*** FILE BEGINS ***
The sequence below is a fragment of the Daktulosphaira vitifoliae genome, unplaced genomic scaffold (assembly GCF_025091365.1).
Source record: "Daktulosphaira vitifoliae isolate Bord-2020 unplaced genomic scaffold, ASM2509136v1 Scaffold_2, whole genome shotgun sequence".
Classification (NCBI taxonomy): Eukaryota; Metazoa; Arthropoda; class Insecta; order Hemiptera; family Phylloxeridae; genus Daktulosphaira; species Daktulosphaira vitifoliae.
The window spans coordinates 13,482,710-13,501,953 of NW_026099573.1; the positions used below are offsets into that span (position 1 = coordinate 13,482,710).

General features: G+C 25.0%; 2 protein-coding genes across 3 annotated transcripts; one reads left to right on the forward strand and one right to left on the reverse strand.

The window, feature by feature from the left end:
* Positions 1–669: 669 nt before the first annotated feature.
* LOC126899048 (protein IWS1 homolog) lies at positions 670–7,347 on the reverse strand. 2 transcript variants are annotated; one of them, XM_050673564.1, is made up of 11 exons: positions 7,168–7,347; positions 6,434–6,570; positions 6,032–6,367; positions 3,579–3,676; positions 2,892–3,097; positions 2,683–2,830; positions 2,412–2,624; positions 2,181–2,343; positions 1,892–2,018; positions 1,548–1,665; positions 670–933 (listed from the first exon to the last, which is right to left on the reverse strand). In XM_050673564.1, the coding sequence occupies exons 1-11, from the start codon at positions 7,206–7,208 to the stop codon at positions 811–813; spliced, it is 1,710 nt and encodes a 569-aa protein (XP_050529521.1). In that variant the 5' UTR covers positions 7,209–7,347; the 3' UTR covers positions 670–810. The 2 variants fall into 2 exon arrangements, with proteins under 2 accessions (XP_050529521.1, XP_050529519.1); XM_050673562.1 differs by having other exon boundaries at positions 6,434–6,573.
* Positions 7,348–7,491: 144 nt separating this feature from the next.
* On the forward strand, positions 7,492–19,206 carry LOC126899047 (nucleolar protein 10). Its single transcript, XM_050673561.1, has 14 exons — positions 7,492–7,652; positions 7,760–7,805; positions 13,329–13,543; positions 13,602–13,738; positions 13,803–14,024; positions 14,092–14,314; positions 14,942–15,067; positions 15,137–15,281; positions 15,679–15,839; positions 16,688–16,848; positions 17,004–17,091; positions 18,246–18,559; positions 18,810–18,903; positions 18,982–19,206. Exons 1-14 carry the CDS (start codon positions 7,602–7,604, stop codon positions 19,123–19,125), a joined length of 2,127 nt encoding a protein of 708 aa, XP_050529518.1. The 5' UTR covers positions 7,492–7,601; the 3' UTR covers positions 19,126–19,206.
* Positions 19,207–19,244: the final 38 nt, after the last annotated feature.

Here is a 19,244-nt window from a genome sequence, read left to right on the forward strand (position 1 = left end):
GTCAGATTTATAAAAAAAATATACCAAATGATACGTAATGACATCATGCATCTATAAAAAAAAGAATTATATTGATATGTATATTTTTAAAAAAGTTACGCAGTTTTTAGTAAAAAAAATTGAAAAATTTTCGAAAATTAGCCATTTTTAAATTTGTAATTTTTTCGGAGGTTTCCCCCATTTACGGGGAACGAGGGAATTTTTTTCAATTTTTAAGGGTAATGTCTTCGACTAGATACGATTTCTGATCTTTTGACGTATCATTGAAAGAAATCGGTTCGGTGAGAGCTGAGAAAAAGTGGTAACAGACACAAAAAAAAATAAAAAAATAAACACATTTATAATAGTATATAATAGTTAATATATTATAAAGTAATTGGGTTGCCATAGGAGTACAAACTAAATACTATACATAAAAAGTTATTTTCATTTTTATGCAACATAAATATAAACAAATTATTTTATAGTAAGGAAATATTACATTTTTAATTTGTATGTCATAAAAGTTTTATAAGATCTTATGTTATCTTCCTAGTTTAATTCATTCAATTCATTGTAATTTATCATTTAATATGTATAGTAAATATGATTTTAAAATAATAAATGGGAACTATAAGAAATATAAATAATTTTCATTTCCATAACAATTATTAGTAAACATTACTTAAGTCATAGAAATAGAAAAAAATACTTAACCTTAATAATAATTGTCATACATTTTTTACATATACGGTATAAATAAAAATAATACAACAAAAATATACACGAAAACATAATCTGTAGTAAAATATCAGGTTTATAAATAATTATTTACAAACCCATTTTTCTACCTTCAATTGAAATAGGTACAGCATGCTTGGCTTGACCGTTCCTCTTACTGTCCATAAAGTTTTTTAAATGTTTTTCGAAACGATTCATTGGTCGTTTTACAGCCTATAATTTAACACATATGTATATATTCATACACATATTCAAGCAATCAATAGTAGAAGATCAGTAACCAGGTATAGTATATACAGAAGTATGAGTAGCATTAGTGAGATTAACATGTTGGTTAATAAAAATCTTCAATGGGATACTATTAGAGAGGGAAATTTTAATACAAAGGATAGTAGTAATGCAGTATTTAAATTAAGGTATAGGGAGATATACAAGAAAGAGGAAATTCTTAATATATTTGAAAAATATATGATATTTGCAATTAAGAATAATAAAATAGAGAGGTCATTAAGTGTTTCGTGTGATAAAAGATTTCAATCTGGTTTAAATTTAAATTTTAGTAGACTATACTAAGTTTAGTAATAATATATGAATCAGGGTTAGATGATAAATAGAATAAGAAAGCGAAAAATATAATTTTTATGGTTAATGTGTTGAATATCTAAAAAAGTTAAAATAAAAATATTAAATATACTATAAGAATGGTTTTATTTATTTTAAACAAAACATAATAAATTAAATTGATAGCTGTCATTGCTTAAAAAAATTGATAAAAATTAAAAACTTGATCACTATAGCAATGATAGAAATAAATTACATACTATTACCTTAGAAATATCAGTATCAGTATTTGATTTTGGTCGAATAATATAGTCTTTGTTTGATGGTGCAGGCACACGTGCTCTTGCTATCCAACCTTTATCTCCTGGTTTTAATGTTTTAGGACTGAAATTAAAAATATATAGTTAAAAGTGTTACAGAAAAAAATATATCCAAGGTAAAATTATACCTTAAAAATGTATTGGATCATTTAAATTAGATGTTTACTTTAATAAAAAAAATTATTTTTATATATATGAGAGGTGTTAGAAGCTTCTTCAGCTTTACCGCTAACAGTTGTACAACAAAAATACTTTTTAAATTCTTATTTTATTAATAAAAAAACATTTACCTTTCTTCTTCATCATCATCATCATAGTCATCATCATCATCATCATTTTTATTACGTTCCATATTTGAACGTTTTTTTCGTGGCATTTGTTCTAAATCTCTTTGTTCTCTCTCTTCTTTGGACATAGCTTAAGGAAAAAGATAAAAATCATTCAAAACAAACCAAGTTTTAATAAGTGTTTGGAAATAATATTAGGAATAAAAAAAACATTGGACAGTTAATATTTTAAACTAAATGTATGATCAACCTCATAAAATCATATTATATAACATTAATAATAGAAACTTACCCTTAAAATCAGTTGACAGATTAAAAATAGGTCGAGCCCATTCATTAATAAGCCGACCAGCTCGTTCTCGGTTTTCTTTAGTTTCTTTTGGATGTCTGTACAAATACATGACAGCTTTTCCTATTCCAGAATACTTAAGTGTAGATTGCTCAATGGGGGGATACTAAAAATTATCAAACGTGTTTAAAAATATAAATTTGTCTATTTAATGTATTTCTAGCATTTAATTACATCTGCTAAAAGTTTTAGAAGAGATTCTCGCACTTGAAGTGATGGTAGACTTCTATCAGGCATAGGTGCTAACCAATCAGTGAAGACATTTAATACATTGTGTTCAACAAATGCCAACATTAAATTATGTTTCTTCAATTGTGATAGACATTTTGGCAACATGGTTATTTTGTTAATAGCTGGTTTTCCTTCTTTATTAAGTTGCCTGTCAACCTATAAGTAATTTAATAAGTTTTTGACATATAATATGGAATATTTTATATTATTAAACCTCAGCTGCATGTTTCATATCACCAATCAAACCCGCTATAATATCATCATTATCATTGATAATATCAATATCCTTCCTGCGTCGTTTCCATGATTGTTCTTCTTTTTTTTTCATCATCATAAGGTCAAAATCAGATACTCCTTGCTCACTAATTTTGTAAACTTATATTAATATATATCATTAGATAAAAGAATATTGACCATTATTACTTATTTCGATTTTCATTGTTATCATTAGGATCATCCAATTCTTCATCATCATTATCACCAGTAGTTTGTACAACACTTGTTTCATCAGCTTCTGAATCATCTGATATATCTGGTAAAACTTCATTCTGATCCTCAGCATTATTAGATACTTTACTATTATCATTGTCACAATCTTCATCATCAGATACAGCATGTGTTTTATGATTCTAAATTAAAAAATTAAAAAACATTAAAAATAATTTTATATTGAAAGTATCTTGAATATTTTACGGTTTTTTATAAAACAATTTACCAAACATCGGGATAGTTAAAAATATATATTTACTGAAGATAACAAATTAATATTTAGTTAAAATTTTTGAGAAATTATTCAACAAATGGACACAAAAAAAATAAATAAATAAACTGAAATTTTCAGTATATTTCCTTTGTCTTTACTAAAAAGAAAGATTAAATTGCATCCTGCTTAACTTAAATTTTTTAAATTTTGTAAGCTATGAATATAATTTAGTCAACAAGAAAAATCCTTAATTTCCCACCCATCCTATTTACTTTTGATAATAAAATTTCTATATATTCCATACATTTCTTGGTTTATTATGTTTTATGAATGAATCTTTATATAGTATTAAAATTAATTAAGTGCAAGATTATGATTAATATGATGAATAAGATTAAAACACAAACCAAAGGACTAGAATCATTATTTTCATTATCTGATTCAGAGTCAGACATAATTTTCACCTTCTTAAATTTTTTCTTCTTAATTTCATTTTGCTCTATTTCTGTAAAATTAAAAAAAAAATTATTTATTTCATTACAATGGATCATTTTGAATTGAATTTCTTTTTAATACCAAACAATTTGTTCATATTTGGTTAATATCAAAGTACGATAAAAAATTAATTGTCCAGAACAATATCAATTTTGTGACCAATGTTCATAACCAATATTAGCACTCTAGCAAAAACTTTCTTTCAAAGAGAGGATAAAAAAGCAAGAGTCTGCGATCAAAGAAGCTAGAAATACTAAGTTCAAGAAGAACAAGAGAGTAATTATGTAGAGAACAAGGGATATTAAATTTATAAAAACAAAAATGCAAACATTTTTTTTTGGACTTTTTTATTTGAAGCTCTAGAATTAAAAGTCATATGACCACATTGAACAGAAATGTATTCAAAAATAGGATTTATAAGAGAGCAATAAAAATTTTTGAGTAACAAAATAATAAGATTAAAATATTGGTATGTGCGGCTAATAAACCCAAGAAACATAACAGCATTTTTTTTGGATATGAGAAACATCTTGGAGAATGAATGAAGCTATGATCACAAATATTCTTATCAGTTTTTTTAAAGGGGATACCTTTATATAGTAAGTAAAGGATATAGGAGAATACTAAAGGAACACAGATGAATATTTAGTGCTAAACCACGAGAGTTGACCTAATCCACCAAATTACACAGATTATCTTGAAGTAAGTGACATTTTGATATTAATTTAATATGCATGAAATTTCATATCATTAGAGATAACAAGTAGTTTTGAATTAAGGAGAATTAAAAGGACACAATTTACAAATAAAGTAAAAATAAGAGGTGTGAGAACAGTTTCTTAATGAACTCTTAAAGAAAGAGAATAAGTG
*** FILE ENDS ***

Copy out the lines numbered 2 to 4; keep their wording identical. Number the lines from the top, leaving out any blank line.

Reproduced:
Source record: "Daktulosphaira vitifoliae isolate Bord-2020 unplaced genomic scaffold, ASM2509136v1 Scaffold_2, whole genome shotgun sequence".
Classification (NCBI taxonomy): Eukaryota; Metazoa; Arthropoda; class Insecta; order Hemiptera; family Phylloxeridae; genus Daktulosphaira; species Daktulosphaira vitifoliae.
The window spans coordinates 13,482,710-13,501,953 of NW_026099573.1; the positions used below are offsets into that span (position 1 = coordinate 13,482,710).